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Due to society’s increased use of online and electronic payments, the online global financial system is booming, and digital wallets are increasingly becoming a necessity as a way to maintain online payment processing compliance.
Instead of plugging credit card numbers into an unknown eCommerce platform, a user can instead log in to their digital payments account and choose which bank account, debit card, or credit card that they want to pay with. Not only is their banking information kept more secure, but users can rely on this payment solution as a buffer and mediator when completing online transactions.
Users can use a digital wallet to send more ACH transactions and contactless payments than previously capable.
If you’re visiting Sila, then you’ve probably learned by now that our powerful API can be used to open up financial networks and to create a new piece of financial innovation, like a digital wallet payments app. Sila’s SDK can allow developers, business owners, and innovators to build a fully functioning and white-labeled digital wallet for use in a number of sectors and throughout a range of integrations and needs.
If you are interested in building your own digital wallet service, then you’re in the right place. This article is aimed at presenting how a digital wallet works, how digital wallets built with Sila’s API can be used, potential security concerns, and how to get started creating your very own digital wallet.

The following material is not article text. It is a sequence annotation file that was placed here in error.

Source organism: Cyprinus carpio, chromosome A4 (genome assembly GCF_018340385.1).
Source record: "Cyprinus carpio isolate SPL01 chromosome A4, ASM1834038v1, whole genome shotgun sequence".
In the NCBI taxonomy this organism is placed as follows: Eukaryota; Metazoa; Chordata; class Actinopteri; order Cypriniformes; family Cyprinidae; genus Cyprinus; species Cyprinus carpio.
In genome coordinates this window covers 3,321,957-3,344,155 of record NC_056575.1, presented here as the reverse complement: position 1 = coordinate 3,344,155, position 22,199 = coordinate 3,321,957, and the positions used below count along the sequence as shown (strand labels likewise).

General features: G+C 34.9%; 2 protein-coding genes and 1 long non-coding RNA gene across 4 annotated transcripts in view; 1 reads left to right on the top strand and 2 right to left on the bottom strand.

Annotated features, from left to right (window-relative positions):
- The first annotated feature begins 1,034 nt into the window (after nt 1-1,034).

A digital wallet is a digital asset platform that enables a user to register their own account and submit personal payment information, such as debit card numbers, credit card numbers, and bank account numbers and transit numbers, in order to use these accounts for payment.
With a digital wallet, your financial cards can be housed in a secure digital space and used when you want to make a transaction electronically (which can be done both online and at a point-of-sale [POS] system). The digital wallet can also be used to collect digital currency to be used directly from that eWallet if you desire, that way money does not have to be transferred in or out of the wallet, especially if you are looking to avoid fees or international transfer costs.
In order to use a digital wallet, you must register with that company and fill in the appropriate information. The company will want to verify that it is you through secure bank account linking and know your customer and identity verification procedures.
This process usually looks something like this:
Once you are approved through this platform, you can use digital wallet payments wherever it is accepted. The digital wallet will usually have a mobile wallet payment app that can be used at a POS, which allows the card to be held up to a compatible payment terminal and make the purchase using the app. You can withdraw cash from your mobile wallet at an ATM, where compatible. Most often, though, individuals and businesses will use the digital wallet in order to process an online payment.
Digital wallets are largely known through brand recognition. PayPal, Google Pay Wallet, Apple’s Passbook, Square Wallet, Venmo, CashApp, and many more, are known in the fintech industry as being reputable digital wallets and online payment processors.
Here at Sila, we recognize that digital wallets are the way of the future, and we want to expand their use from what they are capable of now. Digital wallets are smart pieces of fintech innovation that expand the definition of a financial institution; however, they are limited in a few ways: